EDB Macroeconomic Forecast. The Return of Inflation: For How Long and Should We Fear It?

07 July 2021

The global economy is in an upswing. The global aggregate PMI in May reached a 15-year high of 58.4 points. Business activity is rising in almost all major economies, with the U.S. showing the strongest momentum. The service sector is playing an increasingly important role in the global economic recovery. Activity in the tourism and leisure sector increased in April for the first time since January 2020, and in May, it grew at the fastest rate ever observed over the period. Industry is also maintaining its growth momentum. Large-scale fiscal and monetary stimuli reinforce a strong global economic recovery, foremost in developed countries.

The EDB operating region was not immune to global trends in the first half of this year, as business activity recovered rapidly. The economies of Russia and Kazakhstan, according to the EDB estimates, were already reaching the pre-pandemic level by the end of 2Q 2021. That was possible largely due to government support measures and the marked easing of fiscal and monetary policy last year. Kyrgyzstan’s economy will achieve positive growth early in the second half of the year. A strong trend is seen in Armenia and Tajikistan, where GDP could grow by around 4.0% and more than 7.5% YoY, respectively, over the six-month period. The exports of the Bank’s member states in the first half of the year were substantially supported by stronger global economic activity and soaring prices for key export commodities. It is thanks to the increasing external demand that Belarus’s GDP growth is expected to be around 3% YoY for January–June. The easing of restrictive measures as a result of an improved epidemiological situation attributed greatly to the increase in business activity in the region.

The global incidence of coronavirus is gradually declining and restrictive measures are being relaxed. The situation in the EDB member states evolved within this trend in the first half of the year, which is broadly in line with the assumptions of our previous forecast. In Russia and Kyrgyzstan, however, there was an increase in reported cases of COVID‑19 in June. The immunisation campaign, which has begun in the Bank’s member states, may help reduce the rate of infection further during the year. However, vaccination rates in the region are still moderate. According to our baseline scenario, we expect vaccination rates to increase and the rate of spread of coronavirus in the region to slow down, but the risk of new upsurges of the disease persist.

The economies of the EDB operating region’s key trading partners this year will register their fastest growth in a decade as they recover from the pandemic-caused downturn. We project China’s GDP to increase by 8.5% this year. We assume that China’s business dynamics will stabilise near their potential growth rate from the second half of 2021 after a surge in the second half of 2020 and early 2021. A strong recovery is expected in the Eurozone, with its GDP likely to add 4.3% in 2021 and 4.7% in 2022. In the U.S., the baseline scenario expects the economy to grow by 6.5% this year and 3.9% next year. As early as 3Q 2021, the U.S. economy may be overheating due to massive budget and cash injections. The U.S. expects a positive output gap throughout the projection horizon of 2021–2023. However, the baseline scenario assumes that the Fed’s policy remains soft this year and that a cautious rate hike will start from late 2022–early 2023. The 2021 Urals oil price projection has been raised from USD 55 to USD 64 per barrel amid a strong global economic recovery and growing market optimism. In 2022–2023, oil prices are expected to range between USD 60 and USD 65 per barrel.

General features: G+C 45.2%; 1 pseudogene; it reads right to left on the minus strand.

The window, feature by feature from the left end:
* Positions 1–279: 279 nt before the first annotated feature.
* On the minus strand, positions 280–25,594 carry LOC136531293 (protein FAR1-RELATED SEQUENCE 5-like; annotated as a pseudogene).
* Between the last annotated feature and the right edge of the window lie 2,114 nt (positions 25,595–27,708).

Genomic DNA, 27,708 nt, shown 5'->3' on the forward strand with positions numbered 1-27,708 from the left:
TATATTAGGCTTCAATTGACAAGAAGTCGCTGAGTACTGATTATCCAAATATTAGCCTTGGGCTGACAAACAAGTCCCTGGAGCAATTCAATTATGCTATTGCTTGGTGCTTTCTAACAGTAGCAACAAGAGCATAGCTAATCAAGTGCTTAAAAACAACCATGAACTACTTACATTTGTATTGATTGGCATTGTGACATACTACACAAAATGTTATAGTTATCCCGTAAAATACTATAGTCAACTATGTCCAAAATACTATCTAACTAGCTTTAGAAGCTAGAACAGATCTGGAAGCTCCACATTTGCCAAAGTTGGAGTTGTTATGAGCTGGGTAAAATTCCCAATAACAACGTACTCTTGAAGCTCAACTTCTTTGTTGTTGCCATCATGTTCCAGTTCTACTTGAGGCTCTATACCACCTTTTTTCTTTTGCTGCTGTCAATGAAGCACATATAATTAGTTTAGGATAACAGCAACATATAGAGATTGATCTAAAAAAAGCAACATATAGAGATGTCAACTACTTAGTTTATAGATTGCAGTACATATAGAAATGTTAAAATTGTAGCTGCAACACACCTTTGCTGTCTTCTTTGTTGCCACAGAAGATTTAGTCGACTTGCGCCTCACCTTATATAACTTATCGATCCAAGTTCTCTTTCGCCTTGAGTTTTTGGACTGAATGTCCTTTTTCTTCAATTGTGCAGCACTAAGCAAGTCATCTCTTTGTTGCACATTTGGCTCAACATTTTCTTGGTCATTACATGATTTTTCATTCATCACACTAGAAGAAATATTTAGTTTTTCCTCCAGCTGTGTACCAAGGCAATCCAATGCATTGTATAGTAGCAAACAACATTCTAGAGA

The 2021 projection for aggregate GDP growth of EDB member states is raised by 0.7 p.p. to 4% due to strong support from the global economy. The revision is attributable to an improved GDP growth estimate for Russia this year, from 3.3% to 4.1%. We forecasted a strong recovery in Russian economic activity, but the reality of the first half of the year has exceeded expectations. Higher oil prices will add an additional 0.3 p.p. to Russia’s GDP growth, and higher budget revenues are likely to result in additional support for business activity on the spending side. The EDB’s GDP growth forecasts for Armenia and Belarus have also been raised to 4.2% and 1.3% in 2021, respectively. The stronger economic recovery of Russia, a key trading partner of Armenia and Belarus, has boosted the exports of these countries. At the same time, consumer and investment activity in Armenia and Belarus are expected to be moderate. However, Belarus is projected to see a slowdown in economic growth in the second half of the year due to the introduction of restrictive measures by the U.S., EU, and UK.